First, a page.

Downhill Run?

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Matt Fletcher
Position: S 11 09.031 E165 47.812 (On Lapita Tikopia)

Out on the open ocean once again. Anuta and Tikopia lie tantalizingly close, some 200 nautical miles away, and it's good to be on the move. This is the downhill run. It's been one hell of a trip, but a long one and I'm looking forward to getting to the islands. They are extraordinary places, their peoples know we are coming and everyone is excited about the boats. It's going to be great.

A large group of people dancing under trees on the beach
Party and dancing at the Tikopian settlement of Nukukasi (Makira island)
A large group of people sitting on the beach
Jamie Wharram and Hanneke at the party in Nukukasi
Food laid out on a mat
The feast is laid out on mats on the ground. Baked fish, kasava and taro 'puddings' and various other local delicacies.
View of the open sea from the bow
Sailing out into the blue. The 200nm crossing to the Santa Cruz island. A hard windward stretch.

Makira To Nende - A Pilgrimage

We have been pretty busy over the last month: filmed for a German TV documentary on the Nggela Islands; partied in Honiara at The Point Cruz Yacht Club; sailed down the coast of Makira; sheltered in the beautiful safe anchorage at Waimasi Bay; hung out with the Tikopian community of Nukukasi; chased chickens and harassed pigs with Prof Keith Dobney; and constructed a double-hulled canoe for Prof Atholl Anderson's Maori sailing experiment - it was a great success. Then we crossed the 200-mile gap separating 'Near Oceania' and 'Remote Oceania' by sailing between Santa Ana on Makira and Nende in the Santa Cruz Islands.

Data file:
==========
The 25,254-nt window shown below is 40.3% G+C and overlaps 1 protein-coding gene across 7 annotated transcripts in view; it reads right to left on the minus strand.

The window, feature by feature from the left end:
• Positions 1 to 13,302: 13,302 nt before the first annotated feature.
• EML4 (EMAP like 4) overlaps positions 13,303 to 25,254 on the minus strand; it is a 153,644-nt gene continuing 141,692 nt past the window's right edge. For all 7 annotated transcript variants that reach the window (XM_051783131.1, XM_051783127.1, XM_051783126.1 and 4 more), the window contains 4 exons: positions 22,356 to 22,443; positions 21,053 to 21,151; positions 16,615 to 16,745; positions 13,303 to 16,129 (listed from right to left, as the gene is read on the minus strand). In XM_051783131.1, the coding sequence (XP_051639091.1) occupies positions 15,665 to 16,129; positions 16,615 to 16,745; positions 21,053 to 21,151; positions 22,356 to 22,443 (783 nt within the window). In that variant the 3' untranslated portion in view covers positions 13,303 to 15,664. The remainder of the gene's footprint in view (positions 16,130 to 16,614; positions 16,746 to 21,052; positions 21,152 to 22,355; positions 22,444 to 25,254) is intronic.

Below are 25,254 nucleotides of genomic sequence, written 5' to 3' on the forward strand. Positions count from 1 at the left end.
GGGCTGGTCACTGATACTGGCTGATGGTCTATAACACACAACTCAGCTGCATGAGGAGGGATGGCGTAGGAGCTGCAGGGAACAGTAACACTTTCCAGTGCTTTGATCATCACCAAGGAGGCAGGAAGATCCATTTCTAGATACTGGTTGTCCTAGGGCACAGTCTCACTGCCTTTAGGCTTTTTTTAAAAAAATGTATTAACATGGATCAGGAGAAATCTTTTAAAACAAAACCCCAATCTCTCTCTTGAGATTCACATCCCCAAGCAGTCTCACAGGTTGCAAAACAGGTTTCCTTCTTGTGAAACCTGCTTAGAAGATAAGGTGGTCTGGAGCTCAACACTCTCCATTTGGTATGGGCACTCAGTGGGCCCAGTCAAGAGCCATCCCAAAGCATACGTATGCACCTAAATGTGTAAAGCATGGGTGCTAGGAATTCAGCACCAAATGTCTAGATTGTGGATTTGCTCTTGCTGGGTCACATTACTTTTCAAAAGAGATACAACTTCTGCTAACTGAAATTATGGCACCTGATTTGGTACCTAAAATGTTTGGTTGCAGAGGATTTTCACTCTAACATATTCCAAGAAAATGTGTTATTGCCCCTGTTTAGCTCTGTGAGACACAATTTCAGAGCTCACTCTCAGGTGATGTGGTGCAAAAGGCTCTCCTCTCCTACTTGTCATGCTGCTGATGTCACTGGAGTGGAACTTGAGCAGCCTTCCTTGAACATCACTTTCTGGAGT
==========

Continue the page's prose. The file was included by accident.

Crew on deck, wet and rainy
Atholl Anderson and Matt on Lapita Anuta in the pouring rain
Rain clouds over the sea
One of the many squalls approaches

An Atlantic crossing it is not, but Santa Ana marks the end of a chain of islands that stretches west for thousands of miles from South East Asia. This passage at the end of the Solomon's held up the eastern spread of people for millennia and it wasn't until about 3000 years ago that the Lapita people finally nailed it and the colonization of the eastern Pacific took a great leap forward.

Rain clouds over the sea, boat in the distance
A final rain squall on the approach to Nende
An island in the distance, off the bow
Landfall at Nende in the Santa Cruz

We were all chuffed to have made the crossing, particularly Atholl who has been wrestling with questions surrounding the colonization of Remote Oceania for years. This first-hand experience of what the Lapita people might have faced was special for him, but it was no picnic. It took a week of beating against unfavourable winds, rain squalls and choppy seas to make it. The spar on Klaus's mainsail broke late one night during a powerful squall and the waves crashed over both boats getting everything wet. Days on a wet deck seemed to go on and on and the salt-soaked shorts gave us sores where you don't want sores. Lata (capital of the Santa Cruz Islands) with its long, deep, safe inlet could not come quick enough. Memories of the Philippines came flooding back.

A wharf with people on it and a ship docked
The wharf in Lata (Nende island) with its wrecked freighter and the tired old trading ship that is the transport between islands. We last saw this ship in Tikopia in 1996 when we were there on Spirit of Gaia.
Red fish on a blue sheet
Red Snappers for sale at the wharf

Lata, Santa Cruz

Anchored just off Lata wharf with its wrecked freighter we took five days R&R. We drank SolBrew and ate plenty of red and white deep sea snapper, which have eyes the size of pool balls, whilst waiting for the sun to shine and everything to dry out. In Lata Eve came back and Karl joined us, bringing with him bourbon, a harpoon gun, Italian coffee and a ukulele; an interesting combination.

A man playing a guitar
New crew member Karl

Atholl and Keith have both left, but so too has James Wharram who recently learned of the sudden death of his dear friend Ernald. His boats have done us proud and proved themselves worthy of trans-ocean travel again and again, so he leaves tired and sad, but with no small sense of achievement. Our condolences go out to Frederika and a rum toast to the memory of Ernald (Pearson). Fairwinds brother.

- Matt Fletcher